Atomistic simulation

Primary investigator: Carsten Svaneborg University of Southern, Denmark (ongoing research)

I use NAMD to perform simulations of single and double stranded DNA at various conditions. By calculating the centres of mass of the nucleosides (green spheres), we can use the simulations to learn about the interaction potentials (potentials of mean force) that should be used in one bead per nucleoside coarse-grained DNA models. The video below is a 40 bp long poly-AT strand at T=300K.

PNA dynamics

Primary investigator: Pawell Weronski, Polish Academy of Sciences, Poland

We have used molecular dynamics simulations to study the self-assembly and stability of fatty acid and phosphor lipid assemblies (membranes and micelles) and their interactions with small peptide nucleic acid (PNA) molecules. Classical MD computer simulation is a powerful and suitable method for modeling the phenomena at the molecular level provided that quantum effects can be neglected and sufficient computational resources are available. This approach allows calculation the molecular system time evolution by considering forces (electrostatic, dispersion, and chemical bonds) acting on individual atoms and numerically solving Newton's equations of motion over short time steps, based on the system’s potential function. Most of the parameters for our systems have already been obtained from ab initio quantum chemistry computations or vibrational spectroscopy and are available in the standard MD packages such as CHARMM. Those that are not directly available can be approximated using the existing parameters for similar chemical structures. This is the case for the peptide nucleic acid (PNA) that we have used in our simulations as the information molecule. This lab-created analogue of DNA, in which the nucleic bases (adenine, guanine, thymine and cytosine) are attached to a pseudo-peptide backbone, is much less hydrophilic than the natural DNA nucleic acids and therefore is expected either in direct form or with modified backbones to be able to adsorb at the surfactant-water interface, which is a necessary condition for an appropriately coupled gene and container replication process for the minimal protocell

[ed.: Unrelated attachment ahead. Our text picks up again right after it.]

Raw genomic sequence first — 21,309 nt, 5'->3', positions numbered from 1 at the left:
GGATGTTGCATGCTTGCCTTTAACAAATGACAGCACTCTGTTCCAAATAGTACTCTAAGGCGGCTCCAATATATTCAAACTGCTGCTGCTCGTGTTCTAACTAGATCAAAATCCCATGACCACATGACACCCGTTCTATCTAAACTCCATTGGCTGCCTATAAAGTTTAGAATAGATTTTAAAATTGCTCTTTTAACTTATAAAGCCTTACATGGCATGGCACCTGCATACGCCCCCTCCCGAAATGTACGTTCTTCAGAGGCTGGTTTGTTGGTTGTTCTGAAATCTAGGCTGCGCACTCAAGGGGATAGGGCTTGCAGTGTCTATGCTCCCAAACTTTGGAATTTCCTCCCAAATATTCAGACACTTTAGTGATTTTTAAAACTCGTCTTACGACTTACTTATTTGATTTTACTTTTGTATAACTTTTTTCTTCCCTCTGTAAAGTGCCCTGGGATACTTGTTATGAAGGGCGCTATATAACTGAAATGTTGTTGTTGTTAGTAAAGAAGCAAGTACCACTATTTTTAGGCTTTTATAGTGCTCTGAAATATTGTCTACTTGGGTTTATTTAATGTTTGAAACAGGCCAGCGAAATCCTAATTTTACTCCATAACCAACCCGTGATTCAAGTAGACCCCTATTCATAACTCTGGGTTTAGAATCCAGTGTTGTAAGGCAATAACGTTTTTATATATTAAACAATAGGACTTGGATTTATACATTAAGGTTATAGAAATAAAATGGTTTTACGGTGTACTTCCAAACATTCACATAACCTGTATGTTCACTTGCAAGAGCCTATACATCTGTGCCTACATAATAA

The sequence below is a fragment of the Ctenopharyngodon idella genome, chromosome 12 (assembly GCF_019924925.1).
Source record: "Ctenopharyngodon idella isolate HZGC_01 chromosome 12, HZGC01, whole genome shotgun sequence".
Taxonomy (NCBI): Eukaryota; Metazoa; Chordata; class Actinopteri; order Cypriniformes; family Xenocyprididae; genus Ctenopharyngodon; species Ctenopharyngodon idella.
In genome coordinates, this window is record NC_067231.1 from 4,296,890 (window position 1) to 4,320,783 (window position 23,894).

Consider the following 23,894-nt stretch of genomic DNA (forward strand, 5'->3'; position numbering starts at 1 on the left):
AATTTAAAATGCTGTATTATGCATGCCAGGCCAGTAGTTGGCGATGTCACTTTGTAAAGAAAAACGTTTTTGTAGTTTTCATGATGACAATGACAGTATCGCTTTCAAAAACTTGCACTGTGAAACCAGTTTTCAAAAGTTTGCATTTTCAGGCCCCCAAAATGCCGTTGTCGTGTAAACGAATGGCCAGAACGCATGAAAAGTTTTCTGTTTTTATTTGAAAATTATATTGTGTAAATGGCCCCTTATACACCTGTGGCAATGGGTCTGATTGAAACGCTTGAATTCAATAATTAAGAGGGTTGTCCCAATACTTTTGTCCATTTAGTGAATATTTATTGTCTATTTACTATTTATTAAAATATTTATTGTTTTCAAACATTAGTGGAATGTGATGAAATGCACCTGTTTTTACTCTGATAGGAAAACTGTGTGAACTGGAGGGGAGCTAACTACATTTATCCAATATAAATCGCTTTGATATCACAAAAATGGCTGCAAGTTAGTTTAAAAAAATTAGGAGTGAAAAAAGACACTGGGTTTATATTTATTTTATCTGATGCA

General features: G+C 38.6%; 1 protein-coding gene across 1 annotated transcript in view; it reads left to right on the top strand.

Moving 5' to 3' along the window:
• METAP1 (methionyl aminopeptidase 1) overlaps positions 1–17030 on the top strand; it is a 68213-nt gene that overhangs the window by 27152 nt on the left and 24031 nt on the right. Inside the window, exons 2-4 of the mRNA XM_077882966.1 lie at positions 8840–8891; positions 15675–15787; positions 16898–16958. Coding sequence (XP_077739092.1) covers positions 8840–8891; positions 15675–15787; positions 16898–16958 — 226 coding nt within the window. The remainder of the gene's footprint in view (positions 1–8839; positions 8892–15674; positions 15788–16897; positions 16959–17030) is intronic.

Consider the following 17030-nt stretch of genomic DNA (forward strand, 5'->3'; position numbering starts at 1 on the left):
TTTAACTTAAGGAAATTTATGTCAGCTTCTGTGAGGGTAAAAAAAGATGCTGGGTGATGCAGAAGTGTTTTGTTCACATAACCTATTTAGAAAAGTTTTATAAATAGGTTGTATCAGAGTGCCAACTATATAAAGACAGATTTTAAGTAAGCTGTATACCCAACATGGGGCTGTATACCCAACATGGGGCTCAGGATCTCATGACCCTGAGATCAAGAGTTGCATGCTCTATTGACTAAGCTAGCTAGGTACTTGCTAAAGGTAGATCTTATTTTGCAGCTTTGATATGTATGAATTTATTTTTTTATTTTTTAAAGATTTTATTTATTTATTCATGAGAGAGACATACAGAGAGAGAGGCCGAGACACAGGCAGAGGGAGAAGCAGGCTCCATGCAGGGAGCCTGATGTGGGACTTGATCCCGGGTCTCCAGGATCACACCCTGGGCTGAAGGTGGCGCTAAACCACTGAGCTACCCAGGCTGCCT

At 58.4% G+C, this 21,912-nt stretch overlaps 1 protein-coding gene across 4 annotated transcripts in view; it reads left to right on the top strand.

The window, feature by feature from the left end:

Related publications:

  1. Weronski P., Jiang Y., and Rasmussen S., Molecular Dynamics Study of Small PNA Molecules in Lipid-Water System, Biophysical Journal, Volume 92 May 2007
  2. Weronski P., Jiang Y., and Rasmussen, S. "Application of Molecular dynamics computer simulations in the design of a minimal self-replicating molecular machine", Complexity, vol. 13, pp. 10-17, 2008